Kearny may get its first new mayor in nearly 24 years if Gov. Phil Murphy nominates Alberto Santos as a Superior Court Judge.
Santos is under active consideration for a judgeship, the New Jersey Globe has learned, but has not yet reached the stage where a background check has been conducted
Murphy has agreed to name Santos, assuming background checks and approvals from the Hudson County Bar Association come through, and the Hudson County senators are already on board, according to sources familiar with the nomination process. That would mean a relatively clean confirmation process.
If Santos is nominated and confirmed before September 12, a November 2023 special election will determine who serves the remaining 25 months of Santos’ term as mayor. But if Santos goes to the bench after that date, it would push the special election to November 2024.
The Democratic nominee, who will become the immediate favorite to win the general election, will be picked by the Kearny Democratic county committee. Santos is the Democratic municipal chairman, a post he will need to give up once he becomes a judge.
Once Santos resigns as mayor, Council President Carol Jean Doyle (who lost a bid for mayor in 1995) will become run council meetings until the Democratic county committee meets to select three candidates to submit to the town council. The interim mayor, if he or she is not the choice of the party to run for the post in the next election, would serve until the results of the 2023 general election are certified in November.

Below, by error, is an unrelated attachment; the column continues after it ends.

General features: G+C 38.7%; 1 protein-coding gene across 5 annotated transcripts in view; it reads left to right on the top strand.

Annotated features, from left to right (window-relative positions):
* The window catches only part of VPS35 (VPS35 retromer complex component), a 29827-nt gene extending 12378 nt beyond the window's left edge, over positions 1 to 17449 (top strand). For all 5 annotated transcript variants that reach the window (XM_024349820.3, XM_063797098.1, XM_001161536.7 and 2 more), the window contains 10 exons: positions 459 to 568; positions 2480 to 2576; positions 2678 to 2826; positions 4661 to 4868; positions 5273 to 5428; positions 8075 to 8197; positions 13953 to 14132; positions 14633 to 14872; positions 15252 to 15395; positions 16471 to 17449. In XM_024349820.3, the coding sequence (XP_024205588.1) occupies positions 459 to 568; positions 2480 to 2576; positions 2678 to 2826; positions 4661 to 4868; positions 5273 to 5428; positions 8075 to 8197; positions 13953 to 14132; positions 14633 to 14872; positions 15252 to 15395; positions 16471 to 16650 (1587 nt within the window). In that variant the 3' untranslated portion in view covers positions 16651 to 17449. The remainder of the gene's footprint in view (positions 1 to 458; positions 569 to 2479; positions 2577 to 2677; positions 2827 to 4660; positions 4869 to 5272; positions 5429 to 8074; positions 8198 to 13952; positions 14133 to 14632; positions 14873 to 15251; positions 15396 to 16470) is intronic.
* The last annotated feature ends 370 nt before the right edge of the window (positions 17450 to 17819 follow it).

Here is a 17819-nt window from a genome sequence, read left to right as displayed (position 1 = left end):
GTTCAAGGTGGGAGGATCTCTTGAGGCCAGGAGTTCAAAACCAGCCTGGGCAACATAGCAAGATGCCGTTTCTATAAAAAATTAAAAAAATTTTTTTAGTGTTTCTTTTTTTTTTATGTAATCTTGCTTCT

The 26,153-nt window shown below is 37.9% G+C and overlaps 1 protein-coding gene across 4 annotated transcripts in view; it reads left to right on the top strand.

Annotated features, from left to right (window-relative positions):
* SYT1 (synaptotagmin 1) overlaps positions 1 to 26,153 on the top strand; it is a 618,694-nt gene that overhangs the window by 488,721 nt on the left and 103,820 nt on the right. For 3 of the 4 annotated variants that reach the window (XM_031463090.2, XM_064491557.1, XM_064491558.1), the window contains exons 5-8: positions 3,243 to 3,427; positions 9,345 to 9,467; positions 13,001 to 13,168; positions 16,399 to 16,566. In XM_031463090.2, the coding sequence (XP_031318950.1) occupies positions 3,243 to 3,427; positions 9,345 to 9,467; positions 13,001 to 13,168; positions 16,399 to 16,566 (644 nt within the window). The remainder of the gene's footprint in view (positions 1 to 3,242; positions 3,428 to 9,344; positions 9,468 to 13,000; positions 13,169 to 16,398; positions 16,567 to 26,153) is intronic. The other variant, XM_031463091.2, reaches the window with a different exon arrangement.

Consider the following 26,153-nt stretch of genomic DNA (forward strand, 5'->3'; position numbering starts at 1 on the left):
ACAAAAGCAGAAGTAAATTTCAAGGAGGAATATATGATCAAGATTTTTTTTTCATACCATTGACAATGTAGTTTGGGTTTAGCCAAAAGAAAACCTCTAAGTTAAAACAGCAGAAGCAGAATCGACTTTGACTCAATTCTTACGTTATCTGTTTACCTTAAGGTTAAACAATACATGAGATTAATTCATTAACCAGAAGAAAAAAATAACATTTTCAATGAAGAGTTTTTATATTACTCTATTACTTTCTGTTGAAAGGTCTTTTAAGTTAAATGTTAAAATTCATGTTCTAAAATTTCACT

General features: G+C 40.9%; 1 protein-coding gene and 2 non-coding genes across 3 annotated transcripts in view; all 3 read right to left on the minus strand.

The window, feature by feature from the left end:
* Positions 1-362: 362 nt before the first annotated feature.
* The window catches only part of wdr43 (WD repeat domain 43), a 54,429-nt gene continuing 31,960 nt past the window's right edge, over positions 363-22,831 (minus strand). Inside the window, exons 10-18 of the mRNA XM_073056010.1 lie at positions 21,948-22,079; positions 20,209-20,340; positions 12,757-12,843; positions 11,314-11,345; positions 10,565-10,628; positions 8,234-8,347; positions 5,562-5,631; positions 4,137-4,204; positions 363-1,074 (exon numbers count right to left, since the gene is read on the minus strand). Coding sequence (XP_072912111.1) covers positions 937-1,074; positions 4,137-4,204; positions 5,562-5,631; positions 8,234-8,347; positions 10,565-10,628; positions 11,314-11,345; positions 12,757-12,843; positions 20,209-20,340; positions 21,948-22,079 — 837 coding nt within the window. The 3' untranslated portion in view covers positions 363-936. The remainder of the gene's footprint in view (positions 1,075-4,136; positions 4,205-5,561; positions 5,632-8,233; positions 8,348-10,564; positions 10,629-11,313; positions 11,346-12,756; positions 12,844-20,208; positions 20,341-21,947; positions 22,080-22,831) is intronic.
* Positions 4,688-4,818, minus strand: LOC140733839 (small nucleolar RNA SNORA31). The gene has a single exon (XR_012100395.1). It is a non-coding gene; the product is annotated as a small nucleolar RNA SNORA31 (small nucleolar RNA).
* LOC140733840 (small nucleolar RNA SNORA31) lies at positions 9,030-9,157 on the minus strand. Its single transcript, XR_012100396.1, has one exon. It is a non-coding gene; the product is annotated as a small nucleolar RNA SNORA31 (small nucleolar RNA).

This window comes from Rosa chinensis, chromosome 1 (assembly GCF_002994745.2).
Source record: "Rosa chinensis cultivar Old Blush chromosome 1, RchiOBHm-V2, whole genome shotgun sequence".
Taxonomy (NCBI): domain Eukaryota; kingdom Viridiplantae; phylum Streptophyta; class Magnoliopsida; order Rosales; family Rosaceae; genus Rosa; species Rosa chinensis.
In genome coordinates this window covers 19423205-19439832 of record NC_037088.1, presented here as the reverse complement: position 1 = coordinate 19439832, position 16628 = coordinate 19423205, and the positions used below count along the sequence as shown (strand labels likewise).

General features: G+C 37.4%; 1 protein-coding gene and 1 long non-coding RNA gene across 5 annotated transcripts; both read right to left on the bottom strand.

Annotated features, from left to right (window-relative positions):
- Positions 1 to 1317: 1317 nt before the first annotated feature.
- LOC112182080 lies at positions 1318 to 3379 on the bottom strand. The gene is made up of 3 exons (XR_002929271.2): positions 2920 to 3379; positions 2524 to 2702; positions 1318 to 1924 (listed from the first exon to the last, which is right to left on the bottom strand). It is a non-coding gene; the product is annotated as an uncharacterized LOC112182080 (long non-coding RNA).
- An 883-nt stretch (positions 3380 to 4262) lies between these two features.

There are a number of sitting members of the town council who could emerge as mayoral candidates.
The 57-year-old Santos spent one year as a Kearny councilman before winning the election as mayor in 1999. He defeated former First Ward Councilman Edward Callahan by a 40%-34% margin, with 70-year-old incumbent Peter McIntyre running third with 26%. McInyre had scored a narrow upset win over a local legend, Republican Mayor Leo Vartan, in 1997 by roughly 100 votes, 50.6% to 49.4%.
Kearny is the last Hudson municipality to elect a Republican mayor in a partisan election.
Santos has won three re-election bids for two-year terms and four times for terms of four years after the town changed its law.
He faced a tough fight in 2003 when the Hudson County Democratic Organization backed Third Ward Councilman James Mangin and pushed him out to Line E after he considered a primary challenge against State Sen. Nicholas Sacco (D-North Bergen). But despite Ballot Siberia, Santos romped to a 64% victory.
A graduate of Georgetown University and New York University Law School, Santos practiced at Cleary Gottlieb Steen & Hamilton, at Saiber, Schlesinger, Satz & Goldstein, and at the Center for Constitutional Rights. He is the longtime clerk of the Hudson County Board of Commissioners.
Kearny has a population of 40,370 after the 2020 census; the town’s Hispanic population is at 55%, up from 40% over a ten-year period.